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Habitat: Cover Types

More info on this topic.

This species is known to occur in association with the following cover types (as classified by the Society of American Foresters):

More info for the terms: hardwood, swamp

1 Jack pine
5 Balsam fir
12 Black spruce
13 Black spruce - tamarack
14 Northern pin oak
15 Red pine
20 White pine - northern red oak - maple
21 Eastern white pine
22 White pine - hemlock
23 Eastern hemlock
24 Hemlock - yellow birch
25 Sugar maple - beech - yellow birch
26 Sugar maple - basswood
27 Sugar maple
28 Black cherry - maple
30 Red spruce - yellow birch
31 Red spruce - sugar maple - beech
32 Red spruce
33 Red spruce - balsam fir
34 Red spruce - Fraser fir
35 Paper birch - red spruce - balsam fir
37 Northern white cedar
38 Tamarack
40 Post oak - blackjack oak
42 Bur oak
43 Bear Oak
44 Chestnut oak
45 Pitch pine
46 Eastern redcedar
50 Black locust
51 White pine - chestnut oak
52 White oak - black oak - northern red oak
53 White oak
55 Northern red oak
57 Yellow poplar
58 Yellow poplar - eastern hemlock
59 Yellow poplar - white oak - northern red oak
60 Beech - sugar maple
61 River birch - sycamore
64 Sassafras - persimmon
65 Pin oak sweetgum
69 Sand pine
70 Largeleaf pine
71 Longleaf pine - scrub oak
72 Southern scrub oak
73 Southern redcedar
74 Cabbage palmetto
75 Shortleaf pine
76 Shortleaf pine - oak
78 Virginia pine - oak
79 Virginia pine
80 Loblolly pine - shortleaf pine
81 Loblolly pine
82 Loblolly pine - hardwood
83 Longleaf pine - slash pine
84 Slash pine
85 Slash pine - hardwood
87 Sweetgum - yellow poplar
88 Willow oak - water oak - diamondleaf oak
89 Live oak
91 Swamp chestnut oak - cherrybark oak
92 Sweetgum - willow oak
96 Overcup oak - water hickory
97 Atlantic white cedar
98 Pond pine
100 Pondcypress
101 Baldcypress - tupelo
103 Water tupelo - swamp tupelo
104 Sweetbay - swamp tupelo - redbay
108 Red maple
109 Hawthorn

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Habitat: Plant Associations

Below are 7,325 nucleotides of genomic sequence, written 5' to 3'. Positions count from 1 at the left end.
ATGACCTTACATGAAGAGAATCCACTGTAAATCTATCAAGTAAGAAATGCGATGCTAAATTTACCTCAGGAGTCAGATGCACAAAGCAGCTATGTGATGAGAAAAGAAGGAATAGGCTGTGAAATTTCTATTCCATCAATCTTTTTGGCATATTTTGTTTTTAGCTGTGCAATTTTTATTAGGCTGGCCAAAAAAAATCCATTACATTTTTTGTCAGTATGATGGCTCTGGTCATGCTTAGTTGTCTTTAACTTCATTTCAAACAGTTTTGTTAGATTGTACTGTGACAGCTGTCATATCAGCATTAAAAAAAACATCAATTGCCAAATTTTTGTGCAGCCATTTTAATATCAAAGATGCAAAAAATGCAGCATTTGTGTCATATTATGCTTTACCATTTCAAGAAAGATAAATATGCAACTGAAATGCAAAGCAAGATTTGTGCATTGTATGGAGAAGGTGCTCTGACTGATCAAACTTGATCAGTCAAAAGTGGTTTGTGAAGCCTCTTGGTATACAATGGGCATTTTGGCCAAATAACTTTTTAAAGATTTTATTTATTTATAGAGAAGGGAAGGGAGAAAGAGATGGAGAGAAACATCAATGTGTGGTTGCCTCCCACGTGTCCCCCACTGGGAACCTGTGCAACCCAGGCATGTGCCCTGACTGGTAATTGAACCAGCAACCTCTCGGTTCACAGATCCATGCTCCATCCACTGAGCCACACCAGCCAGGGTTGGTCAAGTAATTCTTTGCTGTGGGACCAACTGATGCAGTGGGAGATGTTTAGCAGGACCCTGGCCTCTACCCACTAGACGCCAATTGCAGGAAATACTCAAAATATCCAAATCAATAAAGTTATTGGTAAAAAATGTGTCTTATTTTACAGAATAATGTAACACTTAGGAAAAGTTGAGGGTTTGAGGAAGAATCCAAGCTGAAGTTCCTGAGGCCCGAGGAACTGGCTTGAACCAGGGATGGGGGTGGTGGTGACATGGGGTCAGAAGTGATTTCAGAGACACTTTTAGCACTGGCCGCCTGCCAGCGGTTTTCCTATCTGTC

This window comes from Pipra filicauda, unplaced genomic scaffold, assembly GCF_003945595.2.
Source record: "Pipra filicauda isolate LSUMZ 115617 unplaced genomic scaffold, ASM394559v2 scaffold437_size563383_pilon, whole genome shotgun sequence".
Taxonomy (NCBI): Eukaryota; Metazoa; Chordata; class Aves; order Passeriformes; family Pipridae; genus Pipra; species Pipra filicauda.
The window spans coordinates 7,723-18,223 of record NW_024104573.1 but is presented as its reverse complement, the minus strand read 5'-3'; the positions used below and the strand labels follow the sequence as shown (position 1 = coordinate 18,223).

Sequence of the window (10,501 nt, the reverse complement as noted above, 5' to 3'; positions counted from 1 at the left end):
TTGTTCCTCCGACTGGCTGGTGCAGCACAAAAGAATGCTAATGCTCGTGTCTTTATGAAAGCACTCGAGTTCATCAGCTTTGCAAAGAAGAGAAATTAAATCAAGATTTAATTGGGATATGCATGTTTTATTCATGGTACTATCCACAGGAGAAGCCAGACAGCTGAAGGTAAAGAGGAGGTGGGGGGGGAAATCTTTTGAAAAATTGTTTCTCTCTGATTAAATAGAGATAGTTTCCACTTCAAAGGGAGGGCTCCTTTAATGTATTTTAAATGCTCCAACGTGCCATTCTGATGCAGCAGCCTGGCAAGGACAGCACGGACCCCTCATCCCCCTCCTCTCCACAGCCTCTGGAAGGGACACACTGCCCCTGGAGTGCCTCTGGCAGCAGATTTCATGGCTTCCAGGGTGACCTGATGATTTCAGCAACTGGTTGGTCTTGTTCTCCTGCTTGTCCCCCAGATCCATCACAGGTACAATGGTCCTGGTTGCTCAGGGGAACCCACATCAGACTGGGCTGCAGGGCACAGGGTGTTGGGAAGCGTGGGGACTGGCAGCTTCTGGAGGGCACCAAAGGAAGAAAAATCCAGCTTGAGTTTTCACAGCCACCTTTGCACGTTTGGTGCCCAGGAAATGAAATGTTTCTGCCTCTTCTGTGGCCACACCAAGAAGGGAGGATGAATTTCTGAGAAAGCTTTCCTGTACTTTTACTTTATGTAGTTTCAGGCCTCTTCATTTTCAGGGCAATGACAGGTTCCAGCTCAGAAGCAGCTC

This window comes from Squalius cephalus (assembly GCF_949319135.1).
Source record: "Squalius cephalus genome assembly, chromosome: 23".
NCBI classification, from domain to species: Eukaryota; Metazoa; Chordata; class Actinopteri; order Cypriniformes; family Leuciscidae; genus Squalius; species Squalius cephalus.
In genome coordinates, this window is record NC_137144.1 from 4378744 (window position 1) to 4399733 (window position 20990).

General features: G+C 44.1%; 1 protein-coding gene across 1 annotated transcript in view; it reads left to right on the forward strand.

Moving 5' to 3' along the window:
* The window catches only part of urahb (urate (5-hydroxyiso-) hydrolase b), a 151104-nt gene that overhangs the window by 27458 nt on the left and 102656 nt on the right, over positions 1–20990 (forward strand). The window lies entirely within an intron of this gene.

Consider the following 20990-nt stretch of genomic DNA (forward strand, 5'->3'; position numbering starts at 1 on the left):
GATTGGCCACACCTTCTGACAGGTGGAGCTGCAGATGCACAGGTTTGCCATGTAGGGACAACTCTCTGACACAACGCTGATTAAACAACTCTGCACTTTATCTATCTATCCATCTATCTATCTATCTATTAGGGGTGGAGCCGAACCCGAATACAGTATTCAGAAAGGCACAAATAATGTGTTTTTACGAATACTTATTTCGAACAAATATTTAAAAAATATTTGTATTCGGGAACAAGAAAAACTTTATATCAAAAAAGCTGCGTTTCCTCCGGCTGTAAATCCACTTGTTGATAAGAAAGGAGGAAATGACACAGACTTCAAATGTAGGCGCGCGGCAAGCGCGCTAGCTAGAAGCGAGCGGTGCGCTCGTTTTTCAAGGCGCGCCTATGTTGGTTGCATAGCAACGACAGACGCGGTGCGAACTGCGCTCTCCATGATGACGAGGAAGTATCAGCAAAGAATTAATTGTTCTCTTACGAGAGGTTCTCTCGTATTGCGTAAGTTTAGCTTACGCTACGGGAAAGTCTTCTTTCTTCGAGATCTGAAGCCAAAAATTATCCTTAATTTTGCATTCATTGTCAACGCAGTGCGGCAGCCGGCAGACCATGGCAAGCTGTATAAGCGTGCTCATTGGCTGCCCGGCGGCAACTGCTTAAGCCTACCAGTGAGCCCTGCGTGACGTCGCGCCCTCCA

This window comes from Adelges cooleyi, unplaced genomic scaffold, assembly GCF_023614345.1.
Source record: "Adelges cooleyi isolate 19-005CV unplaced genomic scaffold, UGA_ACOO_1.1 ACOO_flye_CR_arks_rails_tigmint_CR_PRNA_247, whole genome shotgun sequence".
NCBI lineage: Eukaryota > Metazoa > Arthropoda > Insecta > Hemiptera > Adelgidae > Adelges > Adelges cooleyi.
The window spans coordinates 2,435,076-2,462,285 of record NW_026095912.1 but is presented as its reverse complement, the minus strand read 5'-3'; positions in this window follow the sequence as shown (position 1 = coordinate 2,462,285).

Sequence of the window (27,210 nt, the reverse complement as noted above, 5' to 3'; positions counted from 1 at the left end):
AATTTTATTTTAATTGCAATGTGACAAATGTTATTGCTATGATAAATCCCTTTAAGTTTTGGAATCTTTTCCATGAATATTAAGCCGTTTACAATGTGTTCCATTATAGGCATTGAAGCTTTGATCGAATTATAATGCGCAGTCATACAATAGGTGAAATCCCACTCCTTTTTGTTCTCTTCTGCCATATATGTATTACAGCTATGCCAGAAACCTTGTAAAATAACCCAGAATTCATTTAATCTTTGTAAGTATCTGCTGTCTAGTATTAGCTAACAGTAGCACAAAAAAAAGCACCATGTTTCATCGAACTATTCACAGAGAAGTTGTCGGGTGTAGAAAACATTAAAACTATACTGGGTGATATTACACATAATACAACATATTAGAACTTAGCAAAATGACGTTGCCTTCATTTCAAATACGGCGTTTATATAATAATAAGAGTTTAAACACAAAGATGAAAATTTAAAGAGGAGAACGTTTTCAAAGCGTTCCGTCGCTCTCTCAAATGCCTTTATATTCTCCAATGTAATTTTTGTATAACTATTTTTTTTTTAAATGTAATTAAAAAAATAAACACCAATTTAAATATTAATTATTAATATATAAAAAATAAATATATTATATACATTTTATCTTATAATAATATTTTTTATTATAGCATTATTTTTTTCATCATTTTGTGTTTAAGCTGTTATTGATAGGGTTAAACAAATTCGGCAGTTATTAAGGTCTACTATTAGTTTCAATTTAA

More info on this topic.

This species is known to occur in association with the following plant community types (as classified by Küchler 1964):

More info for the term: bog

K089 Blackbelt
K090 Live oak - sea oats
K091 Cypress savanna
K093 Great Lakes spruce - fir forest
K094 Conifer bog
K095 Great Lakes pine forest
K096 Northeastern spruce - fir forest
K097 Southeastern spruce - fir forest
K099 Maple - basswood forest
K100 Oak - hickory forest
K102 Beech - maple forest
K103 Mixed mesophytic forest
K104 Appalachian oak forest
K106 Northern hardwoods
K108 Northern hardwoods - spruce forest
K110 Northeastern oak - pine forest
K111 Oak - hickory - pine forest
K112 Southern mixed forest
K113 Southern floodplain forest
K114 Pocosin
K115 Sand pine - scrub

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Habitat: Ecosystem

More info on this topic.

This species is known to occur in the following ecosystem types (as named by the U.S. Forest Service in their Forest and Range Ecosystem [FRES] Type classification):

FRES10 White - red - jack pine
FRES11 Spruce - fir
FRES12 Longleaf - slash pine
FRES13 Loblolly - shortleaf pine
FRES14 Oak - pine
FRES15 Oak - hickory
FRES16 Oak - gum - cypress
FRES18 Maple - beech - birch

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General Ecology

Fire Management Considerations

Coastal sweetpepperbush can build up and create a fire hazard [28]. It can be
controlled with regular prescribed burning [25].
  • 25. Trousdell, Kenneth B. 1970. Disking and prescribed burning: sixth-year residual effects on loblolly pine and competing vegetation. Asheville, NC: U.S. Department of Agriculture, Forest Service, Southeastern Forest Experiment Station. 6 p. [10190]
  • 28. Wade, Dale P.; Wilhite, Lawrence P. 1981. Low intensity burn prior to bedding and planting slash pine is of little value. In: Barnett, James P., ed. Proceedings, 1st biennial southern silviculture research conference; 1980 November 6-7; Atlanta, GA. Gen. Tech. Rep. SO-34. New Orleans, LA: U.S. Department of Agriculture, Forest Service, Southern Forest Experiment Station: 70-74. [7332]

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Plant Response to Fire

More info for the term: shrubs

Coastal sweetpepperbush will probably sprout after fire. Severe fire or
regular prescribed burning greatly reduces coastal sweetpepperbush and other
common associate shrubs [2,25]. In National Forest lands in South
Carolina, coastal sweetpepperbush gradually increased in areas that had not
been burned for 3 years [5].
  • 2. Boerner, Ralph E. J. 1981. Forest structure dynamics following wildfire and prescribed burning in the New Jersey Pine Barrens. American Midland Naturalist. 105(2): 321-333. [8649]
  • 5. Devet, David D.; Hopkins, Melvin L. 1968. Response of wildlife habitat to the prescribed burning program on the National Forests in South Carolina. Proceedings, Annual Conference of Southeastern Association of Game and Fish Commissioners. 21: 129-133. [14633]
  • 25. Trousdell, Kenneth B. 1970. Disking and prescribed burning: sixth-year residual effects on loblolly pine and competing vegetation. Asheville, NC: U.S. Department of Agriculture, Forest Service, Southeastern Forest Experiment Station. 6 p. [10190]

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Immediate Effect of Fire

More info for the term: top-kill

Most fires probably top-kill coastal sweetpepperbush. Its stolons may be